Off on holiday? Running a marathon? Building that dream house deposit? Keep track of your financial goal with an Excel Thermometer Chart. It is a simple, effective way to track a single variable, and one that you can share with your team, partner, friends, or just keep to yourself. Let your own progress inspire you to do more!
We’ll be building in Excel 2013, but you should be able to follow along with earlier versions without issue. This tutorial will explain how to make a basic thermometer chart with an overall percentage and overall total of the set goal. We’ll then look at how to use the SUM and SUMIFS functions to track our progress during a specific period.
Before we construct our thermometer, we need to establish our goal. In this case, I’m collecting funds from around the MakeUseOf virtual office for our long-awaited team-building trip to Andorra – but you can use your own financial goals and markers.
Open Excel 2013, and open a new worksheet. For this part of the tutorial, we’ll only be using two columns: one for months, and one for the amount deposited. Mine looks like this:
You’ll note the target, total, and percentage cells underneath our table. This is where we will create the formulas for our thermometer.
In cell B20 you’ll need to write =sum(B5:B16), using the equivalent for your table position. This formula gives us the total for the numbers in column B. Once you’ve established your current total, we can work out your progress as a percentage using another very basic formula.
In cell B21 I’m going to type =B20/B19 and press enter. It will give you a decimal amount. We can easily change this to our desired format – percentage – by right clicking the cell in question, and selecting Format Cells. This should immediately open the Format Cells context box on the numbers tab. Change the category to percentage, and press OK. Your worksheet should now look similar to this:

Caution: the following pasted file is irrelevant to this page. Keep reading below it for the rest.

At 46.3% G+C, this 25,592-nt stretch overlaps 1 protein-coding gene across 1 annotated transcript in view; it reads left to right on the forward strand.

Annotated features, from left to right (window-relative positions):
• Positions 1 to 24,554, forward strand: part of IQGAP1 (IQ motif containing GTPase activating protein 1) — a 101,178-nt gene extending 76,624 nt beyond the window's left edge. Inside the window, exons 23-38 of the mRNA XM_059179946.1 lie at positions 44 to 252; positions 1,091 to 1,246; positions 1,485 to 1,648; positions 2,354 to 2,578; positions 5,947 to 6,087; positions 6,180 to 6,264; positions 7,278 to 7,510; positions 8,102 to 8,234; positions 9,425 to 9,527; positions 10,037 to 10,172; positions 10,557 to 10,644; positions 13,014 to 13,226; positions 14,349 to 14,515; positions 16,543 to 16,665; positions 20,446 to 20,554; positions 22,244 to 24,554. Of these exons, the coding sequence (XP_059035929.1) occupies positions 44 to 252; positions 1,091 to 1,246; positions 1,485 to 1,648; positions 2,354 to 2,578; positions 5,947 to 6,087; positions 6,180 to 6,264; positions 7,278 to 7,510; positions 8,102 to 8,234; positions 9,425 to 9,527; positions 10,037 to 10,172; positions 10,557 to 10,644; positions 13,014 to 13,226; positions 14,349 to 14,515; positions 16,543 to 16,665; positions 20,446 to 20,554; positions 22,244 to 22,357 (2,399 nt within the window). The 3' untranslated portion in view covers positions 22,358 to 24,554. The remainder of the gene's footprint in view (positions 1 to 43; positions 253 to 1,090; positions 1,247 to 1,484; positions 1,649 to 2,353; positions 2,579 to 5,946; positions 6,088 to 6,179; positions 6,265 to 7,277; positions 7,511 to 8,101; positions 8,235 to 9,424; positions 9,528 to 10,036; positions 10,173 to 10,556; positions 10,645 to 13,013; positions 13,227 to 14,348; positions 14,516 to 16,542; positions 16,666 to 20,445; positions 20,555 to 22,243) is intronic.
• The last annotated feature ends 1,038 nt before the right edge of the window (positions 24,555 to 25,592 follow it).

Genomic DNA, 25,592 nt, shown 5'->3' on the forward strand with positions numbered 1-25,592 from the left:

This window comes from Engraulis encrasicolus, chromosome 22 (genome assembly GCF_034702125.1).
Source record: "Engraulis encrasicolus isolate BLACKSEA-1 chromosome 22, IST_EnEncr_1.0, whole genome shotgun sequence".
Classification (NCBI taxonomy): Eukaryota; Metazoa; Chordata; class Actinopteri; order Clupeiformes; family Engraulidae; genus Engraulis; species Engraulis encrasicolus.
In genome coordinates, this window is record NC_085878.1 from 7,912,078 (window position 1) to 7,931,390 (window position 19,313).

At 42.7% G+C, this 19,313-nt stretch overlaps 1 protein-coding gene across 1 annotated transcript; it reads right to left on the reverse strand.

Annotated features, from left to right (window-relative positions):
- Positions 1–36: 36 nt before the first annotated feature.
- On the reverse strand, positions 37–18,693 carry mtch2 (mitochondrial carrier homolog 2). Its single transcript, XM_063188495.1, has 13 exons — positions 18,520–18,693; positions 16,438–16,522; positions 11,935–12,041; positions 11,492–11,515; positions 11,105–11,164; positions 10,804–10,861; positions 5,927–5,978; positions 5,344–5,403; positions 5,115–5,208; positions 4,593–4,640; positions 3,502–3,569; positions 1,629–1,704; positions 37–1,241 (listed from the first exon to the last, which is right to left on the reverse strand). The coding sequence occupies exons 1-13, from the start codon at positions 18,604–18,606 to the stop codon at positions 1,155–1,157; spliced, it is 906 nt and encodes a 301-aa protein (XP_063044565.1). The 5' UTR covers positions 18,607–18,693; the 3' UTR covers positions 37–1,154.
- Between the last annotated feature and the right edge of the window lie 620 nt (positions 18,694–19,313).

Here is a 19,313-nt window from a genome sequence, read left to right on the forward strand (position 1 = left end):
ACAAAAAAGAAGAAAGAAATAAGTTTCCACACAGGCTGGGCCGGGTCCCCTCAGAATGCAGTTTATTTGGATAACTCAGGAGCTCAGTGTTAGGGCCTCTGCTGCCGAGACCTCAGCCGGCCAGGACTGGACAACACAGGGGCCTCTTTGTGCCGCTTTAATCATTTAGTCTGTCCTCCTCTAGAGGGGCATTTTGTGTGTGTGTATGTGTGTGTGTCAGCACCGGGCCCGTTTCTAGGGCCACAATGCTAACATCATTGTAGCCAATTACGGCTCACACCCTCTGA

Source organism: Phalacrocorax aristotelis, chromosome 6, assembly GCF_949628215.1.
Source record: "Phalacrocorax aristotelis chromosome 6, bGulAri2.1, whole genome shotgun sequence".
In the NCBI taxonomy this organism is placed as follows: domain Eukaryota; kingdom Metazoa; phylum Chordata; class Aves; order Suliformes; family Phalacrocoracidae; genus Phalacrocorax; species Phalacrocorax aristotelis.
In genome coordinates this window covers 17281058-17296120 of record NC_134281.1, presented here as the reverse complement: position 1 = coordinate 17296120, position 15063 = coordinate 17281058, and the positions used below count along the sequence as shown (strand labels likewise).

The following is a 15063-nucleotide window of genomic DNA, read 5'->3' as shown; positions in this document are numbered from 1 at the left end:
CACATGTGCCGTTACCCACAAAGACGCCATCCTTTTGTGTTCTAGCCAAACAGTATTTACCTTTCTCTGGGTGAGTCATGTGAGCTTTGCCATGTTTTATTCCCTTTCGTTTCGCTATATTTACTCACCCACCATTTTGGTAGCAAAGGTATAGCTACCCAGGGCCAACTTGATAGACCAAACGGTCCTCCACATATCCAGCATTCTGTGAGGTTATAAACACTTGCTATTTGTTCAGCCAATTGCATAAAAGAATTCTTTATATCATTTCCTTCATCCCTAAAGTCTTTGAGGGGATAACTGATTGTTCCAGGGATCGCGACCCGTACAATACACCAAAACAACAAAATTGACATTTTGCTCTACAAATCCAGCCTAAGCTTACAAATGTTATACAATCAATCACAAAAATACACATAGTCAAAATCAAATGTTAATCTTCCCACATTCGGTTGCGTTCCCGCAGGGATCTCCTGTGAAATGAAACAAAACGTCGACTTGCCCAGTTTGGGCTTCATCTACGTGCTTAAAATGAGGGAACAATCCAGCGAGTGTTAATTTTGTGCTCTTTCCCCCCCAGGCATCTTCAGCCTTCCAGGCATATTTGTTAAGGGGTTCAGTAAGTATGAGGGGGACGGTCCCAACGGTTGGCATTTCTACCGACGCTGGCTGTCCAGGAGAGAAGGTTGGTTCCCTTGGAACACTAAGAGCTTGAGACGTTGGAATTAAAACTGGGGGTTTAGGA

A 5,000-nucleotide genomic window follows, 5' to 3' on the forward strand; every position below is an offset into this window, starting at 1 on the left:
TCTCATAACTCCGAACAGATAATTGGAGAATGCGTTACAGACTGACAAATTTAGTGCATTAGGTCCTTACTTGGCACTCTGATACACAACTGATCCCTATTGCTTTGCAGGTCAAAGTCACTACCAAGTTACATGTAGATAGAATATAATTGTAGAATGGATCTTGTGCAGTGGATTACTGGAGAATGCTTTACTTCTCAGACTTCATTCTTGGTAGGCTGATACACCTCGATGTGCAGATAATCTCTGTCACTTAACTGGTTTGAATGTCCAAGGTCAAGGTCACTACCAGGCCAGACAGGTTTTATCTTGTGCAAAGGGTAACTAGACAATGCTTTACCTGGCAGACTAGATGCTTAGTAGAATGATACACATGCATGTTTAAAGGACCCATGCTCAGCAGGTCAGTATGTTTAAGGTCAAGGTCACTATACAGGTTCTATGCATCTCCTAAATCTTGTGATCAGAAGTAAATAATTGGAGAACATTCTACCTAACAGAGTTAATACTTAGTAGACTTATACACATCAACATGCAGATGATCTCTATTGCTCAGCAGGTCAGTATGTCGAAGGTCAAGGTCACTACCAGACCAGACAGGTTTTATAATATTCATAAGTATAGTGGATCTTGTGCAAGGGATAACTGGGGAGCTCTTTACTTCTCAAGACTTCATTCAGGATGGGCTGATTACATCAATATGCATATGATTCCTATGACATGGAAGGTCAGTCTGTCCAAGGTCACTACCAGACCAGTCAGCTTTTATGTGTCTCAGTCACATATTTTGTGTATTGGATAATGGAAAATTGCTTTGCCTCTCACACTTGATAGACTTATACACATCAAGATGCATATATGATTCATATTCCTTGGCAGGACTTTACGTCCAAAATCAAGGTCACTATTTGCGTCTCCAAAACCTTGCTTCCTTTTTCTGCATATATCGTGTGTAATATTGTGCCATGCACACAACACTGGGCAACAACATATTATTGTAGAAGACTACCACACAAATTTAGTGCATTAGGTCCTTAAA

Now we’ve taken care of the table, total and percentage, and set our formulas up, we can focus on the thermometer.
Head to Insert > Column > 2D Column > Cluster Column. This will open an empty chart next to our table. Add data to the chart using Select Data. Select the cell containing the percentage of your total. For me, this is cell B21. Press OK to populate the chart, and you’ll arrive at this screen:
Now we can strip the chart back. Right-click the chart title, and delete. Do the same for the column title, and the horizontal lines. Double-click the y-axis (percentages) to open the dialogue box. From here you can change the minimum and maximum bounds of the chart to 0.0 and 1.0, respectively. While you’re here, scroll down and select Numbers. Change the decimal places to 0.
Right click the column and select Format Data Series. Adjust the Gap Width to 0. This will ensure your column fills the chart area, instead of trying to hide in the corner. You can now reduce the chart to a more thermometer-like size. Finally, head back to the Insert tab, select shapes, and find a nice oval. Draw an oval, and add it to the bottom of the thermometer chart, then resize the chart area. It should fit nicely around the bell of the thermometer, like so:
We’ve done it! You can change your thermometer to red by right-clicking and altering the fill-color.
Expanding your Thermometer
If you’re tracking a large amount of money over a prolonged period of time, it can be useful to look back at which days you’ve raised the most cash. This can be especially useful for charity drives – you can analyze what your team did differently on those occasions and tie it into your next fundraising event!